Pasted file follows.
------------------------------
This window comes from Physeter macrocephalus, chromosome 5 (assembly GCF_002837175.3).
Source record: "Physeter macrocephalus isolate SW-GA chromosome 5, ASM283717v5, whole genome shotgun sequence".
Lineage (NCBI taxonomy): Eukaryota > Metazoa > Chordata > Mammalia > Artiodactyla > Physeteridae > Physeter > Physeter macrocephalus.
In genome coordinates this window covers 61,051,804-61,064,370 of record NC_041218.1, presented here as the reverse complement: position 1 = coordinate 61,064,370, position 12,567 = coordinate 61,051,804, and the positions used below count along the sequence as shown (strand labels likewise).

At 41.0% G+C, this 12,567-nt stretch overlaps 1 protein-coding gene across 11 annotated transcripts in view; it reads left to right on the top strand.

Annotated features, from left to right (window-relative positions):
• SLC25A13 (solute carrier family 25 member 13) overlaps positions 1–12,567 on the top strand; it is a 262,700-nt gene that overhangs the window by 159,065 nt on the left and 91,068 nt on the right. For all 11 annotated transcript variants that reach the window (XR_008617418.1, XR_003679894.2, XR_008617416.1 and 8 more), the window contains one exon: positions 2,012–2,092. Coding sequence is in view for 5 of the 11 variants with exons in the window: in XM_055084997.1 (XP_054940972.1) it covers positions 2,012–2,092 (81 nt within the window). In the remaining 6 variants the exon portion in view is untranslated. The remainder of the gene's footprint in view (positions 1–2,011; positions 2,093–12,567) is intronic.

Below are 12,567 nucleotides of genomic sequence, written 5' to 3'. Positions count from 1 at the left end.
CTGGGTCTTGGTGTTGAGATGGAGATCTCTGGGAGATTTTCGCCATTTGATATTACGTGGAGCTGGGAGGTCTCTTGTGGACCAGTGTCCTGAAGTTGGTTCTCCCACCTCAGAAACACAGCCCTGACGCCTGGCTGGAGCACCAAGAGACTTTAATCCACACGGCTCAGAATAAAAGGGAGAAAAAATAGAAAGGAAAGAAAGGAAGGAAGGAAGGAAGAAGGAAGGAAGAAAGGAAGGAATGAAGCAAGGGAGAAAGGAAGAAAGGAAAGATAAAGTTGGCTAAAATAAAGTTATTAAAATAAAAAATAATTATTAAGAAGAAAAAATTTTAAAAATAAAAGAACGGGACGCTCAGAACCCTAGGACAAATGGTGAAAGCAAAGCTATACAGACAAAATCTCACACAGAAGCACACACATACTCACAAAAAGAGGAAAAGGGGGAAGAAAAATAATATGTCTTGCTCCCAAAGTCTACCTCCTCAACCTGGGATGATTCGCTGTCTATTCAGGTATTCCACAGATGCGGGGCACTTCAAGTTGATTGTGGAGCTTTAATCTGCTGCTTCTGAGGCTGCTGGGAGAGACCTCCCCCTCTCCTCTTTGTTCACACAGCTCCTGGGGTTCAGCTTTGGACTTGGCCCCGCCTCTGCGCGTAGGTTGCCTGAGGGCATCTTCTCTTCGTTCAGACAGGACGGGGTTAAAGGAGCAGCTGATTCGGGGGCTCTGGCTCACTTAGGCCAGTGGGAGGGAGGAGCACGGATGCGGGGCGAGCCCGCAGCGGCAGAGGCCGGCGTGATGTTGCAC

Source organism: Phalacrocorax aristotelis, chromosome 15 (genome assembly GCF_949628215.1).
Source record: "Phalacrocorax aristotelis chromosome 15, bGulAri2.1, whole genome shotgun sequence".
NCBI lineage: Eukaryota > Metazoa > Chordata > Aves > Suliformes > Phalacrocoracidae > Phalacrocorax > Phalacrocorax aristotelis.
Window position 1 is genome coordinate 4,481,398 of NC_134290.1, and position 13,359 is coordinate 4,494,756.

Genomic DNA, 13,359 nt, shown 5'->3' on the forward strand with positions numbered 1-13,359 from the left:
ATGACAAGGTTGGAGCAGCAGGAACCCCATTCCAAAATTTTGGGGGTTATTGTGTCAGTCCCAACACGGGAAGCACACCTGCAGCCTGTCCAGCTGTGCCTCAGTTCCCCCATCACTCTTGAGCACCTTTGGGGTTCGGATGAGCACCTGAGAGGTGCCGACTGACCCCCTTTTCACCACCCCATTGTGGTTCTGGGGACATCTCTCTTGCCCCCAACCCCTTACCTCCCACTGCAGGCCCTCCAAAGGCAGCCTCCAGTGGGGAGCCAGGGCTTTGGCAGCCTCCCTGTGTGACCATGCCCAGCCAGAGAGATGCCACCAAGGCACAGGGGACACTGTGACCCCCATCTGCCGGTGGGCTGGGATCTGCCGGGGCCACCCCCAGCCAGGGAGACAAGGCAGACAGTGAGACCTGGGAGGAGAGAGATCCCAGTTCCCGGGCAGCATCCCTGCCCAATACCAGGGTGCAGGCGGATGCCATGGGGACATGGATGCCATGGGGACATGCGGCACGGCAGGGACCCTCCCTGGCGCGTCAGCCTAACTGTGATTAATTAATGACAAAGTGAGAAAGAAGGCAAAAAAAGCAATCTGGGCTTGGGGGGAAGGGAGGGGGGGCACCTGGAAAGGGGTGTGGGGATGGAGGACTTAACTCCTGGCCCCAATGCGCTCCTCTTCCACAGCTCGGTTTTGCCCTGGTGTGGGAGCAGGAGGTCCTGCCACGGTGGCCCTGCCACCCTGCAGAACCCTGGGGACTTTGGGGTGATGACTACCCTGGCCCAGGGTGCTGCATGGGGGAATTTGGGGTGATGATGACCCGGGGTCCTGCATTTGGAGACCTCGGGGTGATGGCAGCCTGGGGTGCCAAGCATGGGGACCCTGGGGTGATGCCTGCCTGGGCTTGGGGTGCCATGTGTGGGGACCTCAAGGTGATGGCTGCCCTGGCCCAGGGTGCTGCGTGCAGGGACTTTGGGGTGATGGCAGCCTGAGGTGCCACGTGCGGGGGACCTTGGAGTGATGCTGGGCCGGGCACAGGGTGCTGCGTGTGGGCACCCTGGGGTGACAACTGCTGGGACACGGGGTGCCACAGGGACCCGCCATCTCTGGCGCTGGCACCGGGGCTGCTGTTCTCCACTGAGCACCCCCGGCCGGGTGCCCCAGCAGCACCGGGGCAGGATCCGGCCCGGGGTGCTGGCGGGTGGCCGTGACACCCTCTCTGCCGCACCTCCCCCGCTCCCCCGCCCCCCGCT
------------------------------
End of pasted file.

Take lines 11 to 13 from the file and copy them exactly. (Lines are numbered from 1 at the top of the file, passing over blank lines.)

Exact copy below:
Source record: "Phalacrocorax aristotelis chromosome 15, bGulAri2.1, whole genome shotgun sequence".
NCBI lineage: Eukaryota > Metazoa > Chordata > Aves > Suliformes > Phalacrocoracidae > Phalacrocorax > Phalacrocorax aristotelis.
Window position 1 is genome coordinate 4,481,398 of NC_134290.1, and position 13,359 is coordinate 4,494,756.